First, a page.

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Communal meals

Communal meals


I've written before about a curious fact — that one of the highest indicators of whether children will go on to participate in high risk behaviour like problem drug use, unsafe sex, and illegal activities is whether they eat at least a meal a day with their families.

One thing that I've been noticing lately, however, is the benefits of having frequent meals with other people as well. Although I'm not aware of any research on the subject, my personal observation has been that sitting down with other people and spending time with them over the intimacy of a meal is a really beneficial experience for my kids.

It forces them to make room in their conversation for other people in a more patient way than they do on the playground or in the park. They need to listen more, wait their turn more, think about what they'll say more. In other words, they learn how to hold mature conversation.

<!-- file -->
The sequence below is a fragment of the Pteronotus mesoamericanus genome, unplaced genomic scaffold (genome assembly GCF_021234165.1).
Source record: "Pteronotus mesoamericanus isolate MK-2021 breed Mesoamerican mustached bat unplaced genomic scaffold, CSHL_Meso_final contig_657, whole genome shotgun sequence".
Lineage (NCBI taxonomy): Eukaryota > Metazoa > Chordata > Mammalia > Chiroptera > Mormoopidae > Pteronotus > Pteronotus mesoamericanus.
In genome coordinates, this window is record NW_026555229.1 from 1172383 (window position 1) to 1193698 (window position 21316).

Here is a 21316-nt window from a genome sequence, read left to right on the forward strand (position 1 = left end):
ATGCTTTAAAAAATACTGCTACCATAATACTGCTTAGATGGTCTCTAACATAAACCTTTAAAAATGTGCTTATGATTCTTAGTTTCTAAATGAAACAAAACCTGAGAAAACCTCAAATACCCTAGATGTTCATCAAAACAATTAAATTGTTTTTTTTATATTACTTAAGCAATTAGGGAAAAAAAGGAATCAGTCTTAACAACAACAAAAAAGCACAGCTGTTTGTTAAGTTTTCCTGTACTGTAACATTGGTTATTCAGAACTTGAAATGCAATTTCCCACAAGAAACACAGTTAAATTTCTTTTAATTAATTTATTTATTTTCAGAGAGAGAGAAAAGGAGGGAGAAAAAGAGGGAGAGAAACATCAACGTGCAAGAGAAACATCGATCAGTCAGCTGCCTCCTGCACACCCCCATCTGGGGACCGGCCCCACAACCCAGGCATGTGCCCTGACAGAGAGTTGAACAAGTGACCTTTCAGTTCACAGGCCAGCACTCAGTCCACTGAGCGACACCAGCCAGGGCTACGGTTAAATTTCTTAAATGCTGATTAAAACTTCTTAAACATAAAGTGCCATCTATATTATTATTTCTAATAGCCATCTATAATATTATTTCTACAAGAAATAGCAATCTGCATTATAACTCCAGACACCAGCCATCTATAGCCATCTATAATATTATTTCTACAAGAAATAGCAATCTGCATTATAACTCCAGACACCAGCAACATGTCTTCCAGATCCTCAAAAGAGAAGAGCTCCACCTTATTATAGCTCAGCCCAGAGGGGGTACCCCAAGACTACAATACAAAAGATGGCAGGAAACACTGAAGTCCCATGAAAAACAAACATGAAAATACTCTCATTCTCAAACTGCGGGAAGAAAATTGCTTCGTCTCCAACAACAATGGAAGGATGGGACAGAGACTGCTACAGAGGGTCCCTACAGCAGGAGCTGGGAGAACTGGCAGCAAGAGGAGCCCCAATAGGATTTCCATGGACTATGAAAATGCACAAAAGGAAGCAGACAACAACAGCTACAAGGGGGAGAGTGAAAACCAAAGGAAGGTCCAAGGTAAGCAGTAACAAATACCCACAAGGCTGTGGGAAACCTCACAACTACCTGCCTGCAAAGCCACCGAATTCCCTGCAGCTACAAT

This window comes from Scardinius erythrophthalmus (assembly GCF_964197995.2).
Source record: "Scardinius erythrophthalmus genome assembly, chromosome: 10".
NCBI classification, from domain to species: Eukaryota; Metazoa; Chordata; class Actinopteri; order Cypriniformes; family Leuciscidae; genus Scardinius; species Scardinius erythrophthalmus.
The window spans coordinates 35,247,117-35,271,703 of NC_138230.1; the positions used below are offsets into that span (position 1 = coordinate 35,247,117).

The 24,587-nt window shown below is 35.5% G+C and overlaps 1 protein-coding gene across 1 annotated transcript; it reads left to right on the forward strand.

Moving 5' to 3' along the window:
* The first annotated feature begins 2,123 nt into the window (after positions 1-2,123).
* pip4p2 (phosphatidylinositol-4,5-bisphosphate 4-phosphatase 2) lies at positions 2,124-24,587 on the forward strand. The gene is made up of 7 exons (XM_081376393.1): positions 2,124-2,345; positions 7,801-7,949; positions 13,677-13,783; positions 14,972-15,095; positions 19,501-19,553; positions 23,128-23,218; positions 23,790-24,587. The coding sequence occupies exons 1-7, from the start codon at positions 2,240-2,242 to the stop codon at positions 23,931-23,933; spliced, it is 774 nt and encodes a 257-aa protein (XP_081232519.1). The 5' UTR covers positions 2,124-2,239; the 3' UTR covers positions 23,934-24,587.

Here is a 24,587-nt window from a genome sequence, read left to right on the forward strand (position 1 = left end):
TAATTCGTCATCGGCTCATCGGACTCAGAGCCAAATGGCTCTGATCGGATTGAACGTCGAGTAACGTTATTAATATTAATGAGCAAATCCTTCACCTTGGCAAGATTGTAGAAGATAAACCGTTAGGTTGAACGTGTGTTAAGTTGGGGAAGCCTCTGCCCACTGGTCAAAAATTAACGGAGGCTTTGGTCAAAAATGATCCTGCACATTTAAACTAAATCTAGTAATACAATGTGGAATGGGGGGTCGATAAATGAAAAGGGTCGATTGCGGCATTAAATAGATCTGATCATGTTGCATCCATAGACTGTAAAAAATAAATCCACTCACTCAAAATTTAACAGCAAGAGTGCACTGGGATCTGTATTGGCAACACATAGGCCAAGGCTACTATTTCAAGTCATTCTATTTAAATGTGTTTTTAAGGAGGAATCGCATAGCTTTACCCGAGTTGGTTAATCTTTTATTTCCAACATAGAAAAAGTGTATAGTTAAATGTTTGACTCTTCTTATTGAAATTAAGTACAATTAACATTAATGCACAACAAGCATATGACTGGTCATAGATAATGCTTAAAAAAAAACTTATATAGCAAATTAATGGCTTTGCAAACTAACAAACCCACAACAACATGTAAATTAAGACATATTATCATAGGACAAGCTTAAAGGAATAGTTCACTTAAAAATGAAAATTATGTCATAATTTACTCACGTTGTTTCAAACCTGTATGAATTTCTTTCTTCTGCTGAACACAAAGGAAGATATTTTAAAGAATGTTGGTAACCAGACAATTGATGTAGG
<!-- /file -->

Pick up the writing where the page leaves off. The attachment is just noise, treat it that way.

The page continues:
It shows them that there are people different from themselves. They learn that other families eat different foods at different times and in different ways, that our own way of doing things is just one of many.  In other words, they learn to understand and respect other family cultures.

It situates them in a community that's bigger than their own home and their own family. They see that we are part of a larger neighbourhood and social network that is often interrelated and interdependent.  In other words, it expands their world and their ability to think beyond themselves.

In a culture that is becoming increasingly isolated and self-centred, I think there is tremendous benefit to the simple act of having a meal with friends, and it doesn't need to be a stressful occasion with hours of cooking and house cleaning.  It only needs to be a pot of stew and nice loaf of bread — maybe a bottle of wine to get the parents relaxing a bit — and some time together as friends and neighbours. 

I bet you'll even have fun.